mask. Both methods remove mold, dust, and some of the lead dust usually found
on artificial trees and decorations.
contaminated packing and bring the cleaned items into the home.
your holiday items were covered with mold and dust, change the conditions in
the storage area. Mold growing in the storage areas will affect the air quality
in the main home all year around.
not spray materials with pesticide no matter how grossed out you are by the
bugs. The poisons designed to kill bugs will damage people’s health. Plain soap
and water will safely and effectively remove insect and rodent
The Live Versus Artificial
Christmas Tree Debate
In this corner, we have live Christmas trees and decorations.
Live Christmas trees are
a crop. The National Christmas Tree Association states that the average
Christmas tree is 7 years old when harvested. That would mean that the tree was
producing oxygen to improve the environment for 7 years. Those trees require care,
thereby creating American jobs.
One disadvantage of live
Christmas trees is that they require replacement every year. That cost may be
greater than the cost of an artificial tree across its lifetime. There is also
the issue that Christmas trees need properly disposed of each year. The good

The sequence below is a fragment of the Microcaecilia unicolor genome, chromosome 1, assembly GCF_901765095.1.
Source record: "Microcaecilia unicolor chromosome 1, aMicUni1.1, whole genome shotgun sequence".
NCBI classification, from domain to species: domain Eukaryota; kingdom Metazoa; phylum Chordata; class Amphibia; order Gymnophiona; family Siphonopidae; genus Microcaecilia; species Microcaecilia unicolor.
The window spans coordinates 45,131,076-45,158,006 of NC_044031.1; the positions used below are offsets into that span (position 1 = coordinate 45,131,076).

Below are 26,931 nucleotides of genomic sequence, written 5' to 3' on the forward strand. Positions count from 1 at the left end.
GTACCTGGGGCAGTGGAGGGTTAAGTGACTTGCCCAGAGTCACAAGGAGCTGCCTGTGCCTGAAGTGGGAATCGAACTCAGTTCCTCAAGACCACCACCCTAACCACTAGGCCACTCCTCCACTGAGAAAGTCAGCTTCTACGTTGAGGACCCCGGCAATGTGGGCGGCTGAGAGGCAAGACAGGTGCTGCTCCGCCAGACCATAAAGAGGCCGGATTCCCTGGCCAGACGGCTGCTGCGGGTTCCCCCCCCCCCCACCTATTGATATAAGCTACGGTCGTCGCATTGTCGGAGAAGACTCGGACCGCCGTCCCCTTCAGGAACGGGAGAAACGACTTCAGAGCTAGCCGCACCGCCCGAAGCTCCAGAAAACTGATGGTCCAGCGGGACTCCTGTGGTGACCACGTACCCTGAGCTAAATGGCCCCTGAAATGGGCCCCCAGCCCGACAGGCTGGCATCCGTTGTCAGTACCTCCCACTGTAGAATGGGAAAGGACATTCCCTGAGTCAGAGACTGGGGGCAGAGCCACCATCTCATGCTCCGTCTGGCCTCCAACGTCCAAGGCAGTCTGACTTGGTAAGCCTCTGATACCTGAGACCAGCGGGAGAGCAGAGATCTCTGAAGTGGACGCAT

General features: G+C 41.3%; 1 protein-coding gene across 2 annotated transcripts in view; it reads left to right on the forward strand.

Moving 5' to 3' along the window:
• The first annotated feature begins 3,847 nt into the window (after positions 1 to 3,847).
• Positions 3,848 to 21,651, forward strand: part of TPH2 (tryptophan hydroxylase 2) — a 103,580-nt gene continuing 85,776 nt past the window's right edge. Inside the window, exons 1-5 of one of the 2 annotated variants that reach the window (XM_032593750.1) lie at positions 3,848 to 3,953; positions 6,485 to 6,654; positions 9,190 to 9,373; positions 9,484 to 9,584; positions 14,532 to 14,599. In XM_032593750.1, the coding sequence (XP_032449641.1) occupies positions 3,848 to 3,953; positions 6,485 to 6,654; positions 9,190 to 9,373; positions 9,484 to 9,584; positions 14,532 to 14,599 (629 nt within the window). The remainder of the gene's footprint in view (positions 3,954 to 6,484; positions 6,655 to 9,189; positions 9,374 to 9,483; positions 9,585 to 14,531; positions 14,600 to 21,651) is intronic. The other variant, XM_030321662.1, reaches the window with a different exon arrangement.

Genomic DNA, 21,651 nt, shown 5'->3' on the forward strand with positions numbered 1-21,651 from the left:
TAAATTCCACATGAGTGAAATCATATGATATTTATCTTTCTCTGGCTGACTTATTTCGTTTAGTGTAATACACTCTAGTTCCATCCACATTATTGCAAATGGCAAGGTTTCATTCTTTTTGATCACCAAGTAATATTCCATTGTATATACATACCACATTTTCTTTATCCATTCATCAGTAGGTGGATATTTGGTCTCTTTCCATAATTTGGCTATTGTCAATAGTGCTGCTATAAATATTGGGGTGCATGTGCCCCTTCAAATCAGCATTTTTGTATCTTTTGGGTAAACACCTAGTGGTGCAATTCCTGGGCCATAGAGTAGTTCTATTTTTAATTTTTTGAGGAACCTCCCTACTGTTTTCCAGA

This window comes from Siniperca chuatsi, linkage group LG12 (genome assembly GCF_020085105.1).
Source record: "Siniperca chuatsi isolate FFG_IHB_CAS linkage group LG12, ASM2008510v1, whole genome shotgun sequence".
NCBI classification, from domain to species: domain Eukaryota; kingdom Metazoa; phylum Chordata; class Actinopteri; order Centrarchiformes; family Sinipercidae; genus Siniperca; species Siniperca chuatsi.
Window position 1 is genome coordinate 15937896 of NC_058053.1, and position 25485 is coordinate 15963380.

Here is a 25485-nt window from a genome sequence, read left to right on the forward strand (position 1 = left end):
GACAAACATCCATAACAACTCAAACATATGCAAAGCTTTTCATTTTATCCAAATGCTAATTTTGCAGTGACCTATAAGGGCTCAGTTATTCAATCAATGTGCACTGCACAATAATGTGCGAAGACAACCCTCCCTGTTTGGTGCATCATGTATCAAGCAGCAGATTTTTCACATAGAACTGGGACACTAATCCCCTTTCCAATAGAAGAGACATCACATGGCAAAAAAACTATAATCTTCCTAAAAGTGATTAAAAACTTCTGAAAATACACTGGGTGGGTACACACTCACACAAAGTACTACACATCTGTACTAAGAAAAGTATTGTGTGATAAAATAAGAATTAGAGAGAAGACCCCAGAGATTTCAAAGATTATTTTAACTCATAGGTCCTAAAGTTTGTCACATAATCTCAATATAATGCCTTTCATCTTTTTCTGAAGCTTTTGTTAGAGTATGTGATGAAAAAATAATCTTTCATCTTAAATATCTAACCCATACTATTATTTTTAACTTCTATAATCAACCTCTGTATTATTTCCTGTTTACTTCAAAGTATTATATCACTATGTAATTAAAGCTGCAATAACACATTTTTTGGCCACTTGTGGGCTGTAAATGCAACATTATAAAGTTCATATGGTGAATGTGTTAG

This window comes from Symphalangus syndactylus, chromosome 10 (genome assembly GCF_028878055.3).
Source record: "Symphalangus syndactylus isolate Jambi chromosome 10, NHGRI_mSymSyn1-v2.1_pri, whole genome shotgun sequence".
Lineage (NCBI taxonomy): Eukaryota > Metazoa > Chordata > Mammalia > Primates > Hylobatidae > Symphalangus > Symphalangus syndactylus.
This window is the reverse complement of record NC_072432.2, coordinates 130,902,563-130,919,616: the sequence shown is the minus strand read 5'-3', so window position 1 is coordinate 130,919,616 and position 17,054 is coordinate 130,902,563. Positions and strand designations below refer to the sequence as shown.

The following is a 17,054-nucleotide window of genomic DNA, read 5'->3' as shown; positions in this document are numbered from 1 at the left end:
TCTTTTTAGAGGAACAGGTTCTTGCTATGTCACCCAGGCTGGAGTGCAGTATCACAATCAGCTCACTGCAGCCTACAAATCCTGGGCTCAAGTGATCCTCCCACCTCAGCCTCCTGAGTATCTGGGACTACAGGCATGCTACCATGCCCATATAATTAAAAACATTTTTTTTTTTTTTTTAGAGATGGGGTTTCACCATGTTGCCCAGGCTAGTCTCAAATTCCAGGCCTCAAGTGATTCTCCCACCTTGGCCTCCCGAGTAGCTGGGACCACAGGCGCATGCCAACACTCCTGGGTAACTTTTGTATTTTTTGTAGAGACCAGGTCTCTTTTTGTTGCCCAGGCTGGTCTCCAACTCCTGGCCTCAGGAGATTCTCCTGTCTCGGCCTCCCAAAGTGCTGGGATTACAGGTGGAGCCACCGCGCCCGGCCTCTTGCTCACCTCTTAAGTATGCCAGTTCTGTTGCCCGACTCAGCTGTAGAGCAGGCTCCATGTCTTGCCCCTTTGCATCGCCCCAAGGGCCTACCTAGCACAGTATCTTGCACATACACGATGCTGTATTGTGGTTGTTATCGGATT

news is that they can be turned into mulch.
In the other corner are artificial Christmas trees and
Artificial trees are light
to carry and easy to assemble. It is the
only option for people who can’t handle the work of a live tree.
According to the US
Commerce Department, 80% of artificial trees are manufactured and shipped from
China. That would be Chinese jobs created.
Artificial Christmas trees,
tree lights and plastic decorations have been subject to warnings about lead.
Lead is added to PVC during manufacture to make the plastic more pliable when
hanging strings of light or adjusting tree limbs. That lead is a soft material
will easily fall from the products containing it when they are handled Lead is
a serious health hazard, particularly to children.
The process of
manufacturing the PVC creates the toxic chemical dioxin, which is also released
if the plastic is burned during disposal.
“Christmas Bonus” Healthy
Indoor Air Tips
a choice, it is better to place trees and decorations in areas of hard surface
floors such as wood as opposed to carpet. These floors are easier to clean and
hold fewer allergens.
use of a quality air cleaner such as a HEPA filter can provide immediate indoor
air improvement by removing the circulating allergens.
want our homes to smell like Christmas. Many of those “plug in” scents contain
synthetic esters and formaldehyde. The American Academy of Allergy, Asthma and
Immunology states that “we know
that asthmatics are clearly sensitive to odors and fumes; therefore it would
not be unexpected that air fresheners could trigger asthmatic episodes.” Bake a
pie or use potpourri as an alternative to the artificial scents.
No matter which type of
tree and decorations you select, have a happy, allergy and asthma free holiday.